Information contained in this publication is intended for informational purposes only and does not constitute legal advice or opinion, nor is it a substitute for the professional judgment of an attorney.
On October 11, 2023, Governor Gavin Newsom signed a bill into law allowing for leaves of absence for reproductive-related losses. Senate Bill 848 makes it an unlawful employment practice for an employer to refuse to grant an eligible employee’s request to take up to five days of leave following a reproductive loss event. This new leave law goes into effect on January 1, 2024.
Presently, California law requires employers to provide bereavement leave upon the death of an employee’s family member. Reproductive-related losses, however, largely remain unaddressed. Such losses are a common occurrence (with more than 1 in 4 pregnancies resulting in miscarriage) and often result in post-traumatic stress disorder (with almost 1 in 3 women developing PTSD after a miscarriage).
What Does this New Leave Require?
SB 848 acts as a subset of California’s Bereavement Leave law and increases an employee’s leave entitlements for a “reproductive loss event,” which is defined as “the day or, for a multiple-day event, the final day of a failed adoption, failed surrogacy, miscarriage, stillbirth, or an unsuccessful assisted reproduction.” Covered employers will be required to provide up to five days of leave for reproductive loss events.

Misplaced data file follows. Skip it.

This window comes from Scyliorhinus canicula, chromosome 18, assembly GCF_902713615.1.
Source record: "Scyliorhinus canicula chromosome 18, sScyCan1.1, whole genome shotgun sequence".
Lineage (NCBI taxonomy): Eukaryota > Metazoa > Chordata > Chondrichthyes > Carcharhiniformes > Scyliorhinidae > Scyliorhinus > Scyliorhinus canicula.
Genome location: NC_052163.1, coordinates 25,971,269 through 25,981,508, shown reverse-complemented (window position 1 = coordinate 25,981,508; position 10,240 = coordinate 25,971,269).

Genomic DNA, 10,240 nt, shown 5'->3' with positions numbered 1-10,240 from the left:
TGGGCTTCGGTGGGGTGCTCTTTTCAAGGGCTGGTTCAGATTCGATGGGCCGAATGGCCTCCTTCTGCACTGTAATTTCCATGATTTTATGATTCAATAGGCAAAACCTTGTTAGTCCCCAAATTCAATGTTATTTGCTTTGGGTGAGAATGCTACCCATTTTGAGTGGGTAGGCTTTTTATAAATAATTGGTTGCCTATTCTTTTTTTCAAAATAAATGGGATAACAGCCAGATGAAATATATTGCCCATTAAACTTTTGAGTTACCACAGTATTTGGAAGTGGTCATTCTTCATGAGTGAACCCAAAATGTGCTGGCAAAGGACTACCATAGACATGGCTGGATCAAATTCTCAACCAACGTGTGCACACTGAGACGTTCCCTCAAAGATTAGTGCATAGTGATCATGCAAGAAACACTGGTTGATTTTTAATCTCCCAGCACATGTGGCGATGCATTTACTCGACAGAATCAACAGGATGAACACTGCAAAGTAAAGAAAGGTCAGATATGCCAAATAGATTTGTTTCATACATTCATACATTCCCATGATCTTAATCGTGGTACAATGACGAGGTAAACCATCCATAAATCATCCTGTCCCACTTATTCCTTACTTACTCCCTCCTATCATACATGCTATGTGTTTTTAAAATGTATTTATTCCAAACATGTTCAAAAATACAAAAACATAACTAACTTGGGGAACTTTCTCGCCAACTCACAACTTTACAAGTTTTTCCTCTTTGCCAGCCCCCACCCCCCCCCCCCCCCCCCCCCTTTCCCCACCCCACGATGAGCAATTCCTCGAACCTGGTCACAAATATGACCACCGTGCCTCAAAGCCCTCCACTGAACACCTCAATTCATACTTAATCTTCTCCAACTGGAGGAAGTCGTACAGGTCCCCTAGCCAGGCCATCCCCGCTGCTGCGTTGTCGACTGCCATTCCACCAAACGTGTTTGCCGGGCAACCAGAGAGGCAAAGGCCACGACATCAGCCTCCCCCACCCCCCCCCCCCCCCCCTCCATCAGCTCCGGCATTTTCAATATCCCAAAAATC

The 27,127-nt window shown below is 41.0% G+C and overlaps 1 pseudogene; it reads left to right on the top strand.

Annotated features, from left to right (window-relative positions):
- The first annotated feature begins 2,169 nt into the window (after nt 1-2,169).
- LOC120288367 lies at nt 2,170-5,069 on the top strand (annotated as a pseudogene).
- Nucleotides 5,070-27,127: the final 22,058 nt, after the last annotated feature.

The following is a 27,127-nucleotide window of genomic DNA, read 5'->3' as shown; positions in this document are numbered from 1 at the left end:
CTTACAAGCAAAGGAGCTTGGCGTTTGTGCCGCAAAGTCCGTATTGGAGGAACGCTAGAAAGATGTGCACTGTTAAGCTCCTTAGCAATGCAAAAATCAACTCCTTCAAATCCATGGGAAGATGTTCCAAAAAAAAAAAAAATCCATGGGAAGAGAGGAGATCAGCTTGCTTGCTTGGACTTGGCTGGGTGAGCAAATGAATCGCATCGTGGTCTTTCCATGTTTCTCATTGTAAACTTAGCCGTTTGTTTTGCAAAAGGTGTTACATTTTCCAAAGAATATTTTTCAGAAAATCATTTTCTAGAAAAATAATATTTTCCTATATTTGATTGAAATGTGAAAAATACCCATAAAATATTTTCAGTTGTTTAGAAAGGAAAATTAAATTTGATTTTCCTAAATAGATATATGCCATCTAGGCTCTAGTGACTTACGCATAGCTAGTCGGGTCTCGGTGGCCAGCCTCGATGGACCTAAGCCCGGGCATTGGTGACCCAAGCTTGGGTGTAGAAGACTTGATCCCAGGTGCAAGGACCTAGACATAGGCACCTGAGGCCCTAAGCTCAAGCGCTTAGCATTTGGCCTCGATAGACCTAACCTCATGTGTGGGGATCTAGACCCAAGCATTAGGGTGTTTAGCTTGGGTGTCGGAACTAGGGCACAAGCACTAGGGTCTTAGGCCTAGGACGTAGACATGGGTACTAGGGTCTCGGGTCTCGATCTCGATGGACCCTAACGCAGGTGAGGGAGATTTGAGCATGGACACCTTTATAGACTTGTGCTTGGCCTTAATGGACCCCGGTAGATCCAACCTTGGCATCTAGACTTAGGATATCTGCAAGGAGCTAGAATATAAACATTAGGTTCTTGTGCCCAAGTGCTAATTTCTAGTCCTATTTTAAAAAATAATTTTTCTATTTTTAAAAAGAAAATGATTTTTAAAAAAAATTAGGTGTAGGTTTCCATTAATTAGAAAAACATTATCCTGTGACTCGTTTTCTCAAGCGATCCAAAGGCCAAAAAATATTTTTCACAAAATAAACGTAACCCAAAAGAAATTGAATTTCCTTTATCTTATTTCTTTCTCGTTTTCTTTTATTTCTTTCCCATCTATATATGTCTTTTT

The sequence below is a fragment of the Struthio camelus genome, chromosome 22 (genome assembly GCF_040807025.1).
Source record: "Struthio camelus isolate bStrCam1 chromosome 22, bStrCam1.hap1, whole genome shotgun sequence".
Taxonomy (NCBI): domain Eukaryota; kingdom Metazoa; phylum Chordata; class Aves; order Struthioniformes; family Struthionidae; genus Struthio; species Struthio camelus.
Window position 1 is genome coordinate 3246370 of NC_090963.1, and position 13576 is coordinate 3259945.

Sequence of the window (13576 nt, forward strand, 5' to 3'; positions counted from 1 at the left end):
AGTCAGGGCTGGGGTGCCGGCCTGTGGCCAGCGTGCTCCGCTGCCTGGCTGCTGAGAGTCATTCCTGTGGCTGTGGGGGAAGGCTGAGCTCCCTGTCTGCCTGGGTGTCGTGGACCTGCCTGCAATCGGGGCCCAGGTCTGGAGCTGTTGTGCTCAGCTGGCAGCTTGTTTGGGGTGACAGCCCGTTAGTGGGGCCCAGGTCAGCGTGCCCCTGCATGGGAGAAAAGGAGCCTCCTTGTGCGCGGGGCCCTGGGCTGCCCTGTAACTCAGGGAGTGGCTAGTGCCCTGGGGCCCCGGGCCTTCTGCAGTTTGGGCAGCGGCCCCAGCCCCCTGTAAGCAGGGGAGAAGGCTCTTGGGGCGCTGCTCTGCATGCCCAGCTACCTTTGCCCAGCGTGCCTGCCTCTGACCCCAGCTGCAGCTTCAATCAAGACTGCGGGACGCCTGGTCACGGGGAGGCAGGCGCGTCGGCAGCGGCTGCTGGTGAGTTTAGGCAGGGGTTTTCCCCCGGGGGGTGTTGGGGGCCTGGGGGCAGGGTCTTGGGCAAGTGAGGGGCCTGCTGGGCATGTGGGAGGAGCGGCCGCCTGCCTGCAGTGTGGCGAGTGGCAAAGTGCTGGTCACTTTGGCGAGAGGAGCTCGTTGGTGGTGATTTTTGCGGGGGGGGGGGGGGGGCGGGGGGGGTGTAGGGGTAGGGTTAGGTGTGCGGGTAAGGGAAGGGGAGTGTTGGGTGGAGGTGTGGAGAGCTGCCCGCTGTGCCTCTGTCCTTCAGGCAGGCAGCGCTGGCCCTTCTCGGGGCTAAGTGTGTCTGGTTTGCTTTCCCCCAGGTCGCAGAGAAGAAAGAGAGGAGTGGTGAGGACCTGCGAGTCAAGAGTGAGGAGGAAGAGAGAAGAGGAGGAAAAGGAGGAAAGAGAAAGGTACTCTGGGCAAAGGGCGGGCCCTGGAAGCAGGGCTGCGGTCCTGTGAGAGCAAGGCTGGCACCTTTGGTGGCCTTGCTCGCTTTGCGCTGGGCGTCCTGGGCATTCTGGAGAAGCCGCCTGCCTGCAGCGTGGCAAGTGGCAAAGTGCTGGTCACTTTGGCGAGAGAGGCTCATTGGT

The law limits the amount of reproductive loss leave to a maximum of 20 days within a 12-month period. Thus, although an employee may be subject to multiple reproductive loss events in a 12-month period, an employer is not required to provide more than 20 days of reproductive loss leave.
Like many other California leave laws, SB 848 prohibits employers from retaliating against any employee for requesting or taking leave for a reproductive loss.
Which Employers Are Covered, and Which Employees Are Eligible, under the New Law?
California employers with five or more employees are covered under the law.
Similarly, only those employees who have worked for the employer for at least 30 days are eligible for reproductive loss leave.
Must Eligible Employees Take Reproductive Loss Leave Within a Specific Period of Time?
Subject to narrow exceptions when an employee takes applicable leave under state or federal law, eligible employees must take the leave within three months of the event triggering the leave (i.e., reproductive loss events), but need not be taken on consecutive days. Leave under the statute is unpaid, unless the employer has an existing policy requiring paid leave. Eligible employees may choose to use any accrued and available sick leave, or other paid time off, for reproductive loss leave.
May an Employer Request Supporting Documentation from Eligible Employees?
SB 848 does not contain any provision permitting employers to request any documentation in connection with reproductive loss leave.
In light of this new leave entitlement, steps that a California employer may wish to take include: (1) updating their employee handbooks and/or leave policies to incorporate this new leave entitlement; (2) training management, supervisors, and Human Resources on this new leave law; and (3) determining whether reproductive loss leave will be paid pursuant to any existing employer provided leaves or policy(ies).